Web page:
(I) Perineal area skin infiltration anesthesia was performed with 10 ml of 1% lidocaine, guided by intraoperative ultrasound. The scope of infiltration was 0.5 cm greater than the projection area of the prostate onto the perineal skin. (II) Infiltration anesthesia was then performed on the apex of the prostate. The syringe was inserted at the 1, 3, 5, 7, 9, and 11 o’clock positions of the prostate apex projected in the perineal skin. After, we injected 12 mL of 1% lidocaine (2 mL in each point) near the apex of the prostate. (III) For the intervention group, according to the position of bilateral NVB displayed in the fusion image, 5 mL of 1% lidocaine was injected using an ANSll 0.5 mm ×112 mm spinal needle (Figure 1C,D). In the control group, traditional PNB was performed. Under the guidance of TRUS, a rotating probe was used to find the position of the blood vessel of NVB, the juncture of the location was deemed the prostate-bladder-seminal vesicle angle. Into this area, 5 mL of 1% lidocaine was injected using an ANSll 0.5 mm× 112 mm spinal needle, all as described previously (17). This procedure was repeated bilaterally.
Following anesthesia, TTPB was performed for 5 minutes.
Pain and complication assessment
A visual analog scale (VAS; 0, none; 10, intolerable pain) was used to evaluate pain, and a visual numeric scale (VNS; 0, terrible; 4, perfect) was used to quantify their satisfaction; only whole numbers were accepted for both scale ratings (18,19). An independent resident and the participants were blinded to the anesthesia method. The independent resident explained the VAS and VNS to the patients and requested them to rate their level of pain and satisfaction, respectively. The VAS and VNS were rated at two intervals. VAS-1 and VNS-1 were determined during the biopsy procedure, and VAS-2 and VNS-2 were determined 30 min after the procedure. The patients recorded the VAS and VNS scores without any other assistance.
Patients were given a nonvalidated, self-administered questionnaire about complications, such as hematuria, urinary retention, infection, hemospermia, and vasovagal reaction.
Statistical software SPSS (version 19.0; IBM Corp, Armonk, NY, USA) was used for data processing. Quantitative statistics were described using mean ± SD, and grade data were displayed as a median (interquartile range), whereas enumeration data were expressed as percentages. The Mann-Whitney U test was used for pain and satisfaction score comparisons. The chi-squared (χ2) test was used to compare the rates of complications. A two-tailed P<0.05 indicated statistical significance.
A total of 94 patients with suspected PCa underwent mpMRI/TRUS fusion-guided prostate biopsy. Of these, two patients did not provide consent, leaving 92 patients included in the analysis; there were 47 patients in the intervention group and 45 patients in the control group (Figure 2). The demographic characteristics of the cohort are described in Table 1. In the intervention group, the mpMRI lesions per patient were 1.8±0.6, and the number of biopsy cores was 3.6±1.3. In the control group, the mpMRI lesions per patient and the number of biopsy cores were 2.0±0.8 and 3.8±1.5, respectively. There was no statistically significant difference in the mpMRI lesions per patient or the number of biopsy cores between the two groups (P>0.05). The operation time, including the mpMRI/TRUS fusion time, biopsy time, and anesthesia was 25.1±11.6 min in the intervention group and 22.5±10.2 min in the control group (P=0.253). The biopsy time from the beginning of the first needle to the end of the last needle was 2.7±1.1 and 2.9±1.3 in the intervention group and the control group, respectively (P=0.427). The positive rates of PCa in the intervention group and the control group were 42.6% (20/47) and 48.9% (22/45), respectively (P=0.542). The difference in age, PSA, and prostate volume between the groups was not significant (P>0.05).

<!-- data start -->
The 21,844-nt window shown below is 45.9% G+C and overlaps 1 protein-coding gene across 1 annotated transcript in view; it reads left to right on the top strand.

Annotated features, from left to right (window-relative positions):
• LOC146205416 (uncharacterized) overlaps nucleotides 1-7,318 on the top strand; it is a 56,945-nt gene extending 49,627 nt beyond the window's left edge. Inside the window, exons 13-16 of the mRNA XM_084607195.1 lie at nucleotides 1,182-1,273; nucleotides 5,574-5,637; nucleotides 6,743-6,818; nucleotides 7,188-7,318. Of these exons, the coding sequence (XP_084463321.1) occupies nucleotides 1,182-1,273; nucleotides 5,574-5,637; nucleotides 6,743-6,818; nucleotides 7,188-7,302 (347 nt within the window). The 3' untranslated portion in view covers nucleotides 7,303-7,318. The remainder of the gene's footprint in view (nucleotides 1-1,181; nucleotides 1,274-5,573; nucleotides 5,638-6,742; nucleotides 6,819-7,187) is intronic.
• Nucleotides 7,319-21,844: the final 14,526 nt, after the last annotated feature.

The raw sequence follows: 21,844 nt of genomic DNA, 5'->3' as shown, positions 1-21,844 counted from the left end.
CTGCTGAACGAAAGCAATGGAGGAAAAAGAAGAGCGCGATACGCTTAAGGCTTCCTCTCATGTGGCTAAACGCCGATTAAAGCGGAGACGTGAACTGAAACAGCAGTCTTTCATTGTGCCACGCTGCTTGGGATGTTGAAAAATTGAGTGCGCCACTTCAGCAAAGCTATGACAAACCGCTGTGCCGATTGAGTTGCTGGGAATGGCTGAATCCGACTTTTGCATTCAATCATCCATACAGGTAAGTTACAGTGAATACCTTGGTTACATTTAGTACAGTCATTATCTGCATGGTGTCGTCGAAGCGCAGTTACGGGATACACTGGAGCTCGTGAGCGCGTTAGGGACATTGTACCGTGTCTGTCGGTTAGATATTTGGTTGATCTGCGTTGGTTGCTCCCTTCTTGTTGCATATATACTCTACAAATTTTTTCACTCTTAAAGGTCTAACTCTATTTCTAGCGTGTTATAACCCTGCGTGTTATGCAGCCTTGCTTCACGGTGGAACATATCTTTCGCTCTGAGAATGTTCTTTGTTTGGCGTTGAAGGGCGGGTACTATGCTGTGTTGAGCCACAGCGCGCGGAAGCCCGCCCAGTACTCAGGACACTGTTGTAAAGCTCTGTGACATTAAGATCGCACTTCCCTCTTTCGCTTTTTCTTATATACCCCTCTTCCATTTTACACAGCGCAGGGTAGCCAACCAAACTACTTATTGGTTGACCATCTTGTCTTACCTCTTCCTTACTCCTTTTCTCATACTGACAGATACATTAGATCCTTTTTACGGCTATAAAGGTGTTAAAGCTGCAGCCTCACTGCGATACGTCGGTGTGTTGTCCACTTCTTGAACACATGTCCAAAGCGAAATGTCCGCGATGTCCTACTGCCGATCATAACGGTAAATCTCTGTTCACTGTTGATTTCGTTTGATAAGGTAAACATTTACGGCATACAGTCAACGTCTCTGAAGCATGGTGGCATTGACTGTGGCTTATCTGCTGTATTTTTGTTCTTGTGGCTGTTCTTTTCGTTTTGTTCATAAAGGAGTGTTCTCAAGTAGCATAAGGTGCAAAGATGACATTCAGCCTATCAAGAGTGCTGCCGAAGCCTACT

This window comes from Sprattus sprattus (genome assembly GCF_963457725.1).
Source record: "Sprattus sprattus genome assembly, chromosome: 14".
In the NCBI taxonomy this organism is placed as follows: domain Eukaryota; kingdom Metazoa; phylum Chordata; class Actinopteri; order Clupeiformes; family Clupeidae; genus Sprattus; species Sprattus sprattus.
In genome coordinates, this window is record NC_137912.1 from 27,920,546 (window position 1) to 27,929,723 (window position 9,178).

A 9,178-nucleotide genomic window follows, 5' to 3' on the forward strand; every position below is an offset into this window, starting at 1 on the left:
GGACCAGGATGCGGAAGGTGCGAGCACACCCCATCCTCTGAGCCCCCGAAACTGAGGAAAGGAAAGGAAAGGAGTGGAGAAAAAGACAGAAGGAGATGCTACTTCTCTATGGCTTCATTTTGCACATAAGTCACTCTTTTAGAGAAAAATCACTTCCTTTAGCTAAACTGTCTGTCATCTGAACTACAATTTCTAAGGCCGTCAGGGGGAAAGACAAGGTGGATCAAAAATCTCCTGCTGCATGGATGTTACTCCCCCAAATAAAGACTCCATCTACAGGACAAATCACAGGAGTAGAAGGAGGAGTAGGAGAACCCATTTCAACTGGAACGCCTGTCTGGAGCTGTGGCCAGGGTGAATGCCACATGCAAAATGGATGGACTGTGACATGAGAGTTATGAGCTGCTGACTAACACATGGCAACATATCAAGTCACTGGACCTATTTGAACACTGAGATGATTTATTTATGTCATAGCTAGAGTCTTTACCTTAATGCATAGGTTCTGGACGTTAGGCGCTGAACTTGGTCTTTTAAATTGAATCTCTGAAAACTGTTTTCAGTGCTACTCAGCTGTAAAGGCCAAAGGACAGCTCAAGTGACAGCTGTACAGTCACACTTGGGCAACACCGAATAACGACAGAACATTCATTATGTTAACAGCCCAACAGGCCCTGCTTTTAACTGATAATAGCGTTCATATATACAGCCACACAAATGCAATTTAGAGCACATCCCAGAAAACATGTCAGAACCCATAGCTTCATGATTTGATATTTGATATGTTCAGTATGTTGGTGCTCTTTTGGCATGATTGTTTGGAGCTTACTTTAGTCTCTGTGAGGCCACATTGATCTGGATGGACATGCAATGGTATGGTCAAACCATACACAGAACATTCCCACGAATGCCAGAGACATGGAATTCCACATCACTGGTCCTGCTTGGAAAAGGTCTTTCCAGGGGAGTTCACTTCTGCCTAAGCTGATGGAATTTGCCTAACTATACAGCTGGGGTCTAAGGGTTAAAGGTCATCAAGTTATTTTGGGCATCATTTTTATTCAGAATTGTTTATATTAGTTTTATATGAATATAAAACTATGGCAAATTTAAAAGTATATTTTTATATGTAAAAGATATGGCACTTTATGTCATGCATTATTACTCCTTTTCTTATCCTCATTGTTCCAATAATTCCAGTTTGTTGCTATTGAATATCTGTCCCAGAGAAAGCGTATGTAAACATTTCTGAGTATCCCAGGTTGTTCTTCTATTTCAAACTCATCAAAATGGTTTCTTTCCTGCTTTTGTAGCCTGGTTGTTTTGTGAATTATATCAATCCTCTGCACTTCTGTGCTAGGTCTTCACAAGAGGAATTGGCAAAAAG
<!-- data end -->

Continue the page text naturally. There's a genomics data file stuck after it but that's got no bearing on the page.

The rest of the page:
In the intervention group and the control group, VAS-1 scores were 2 (1 to 3) and 2 (1 to 4), and VNS-1 scores were 3 (2 to 4) and 3 (2 to 3), respectively. The pain scores in the intervention group were signiﬁcantly lower than in the control group (P=0.019). Satisfaction scores in the intervention group were significantly higher than in the control group (P=0.015). The VAS-2 scores were 0 (0 to 1) and 0 (0 to 1), and VNS-2 scores were 4 (3 to 4) and 3 (3 to 4) in the intervention group and the control group, respectively. There were no signiﬁcant differences in pain scores or satisfaction scores at 30 min after the procedure among the two groups (Table 2).
There were five patients (11.1%) with hematuria in the control group and seven patients (14.9%) with hematuria in the intervention group after the puncture, and there was no statistically significant difference between the two groups (P=0.590). Urinary retention was observed in one patient (2.1%) in the intervention group, and there was no statistically significant difference between the two groups (P=1). In the control group, one patient (2.2%) developed hematospermia, which was fully resolved after conservative treatment. In the control group, one patient (2.2%) presented with a vasovagal reaction, which improved after bed rest. Postoperative fever was not observed in either group (Table 3).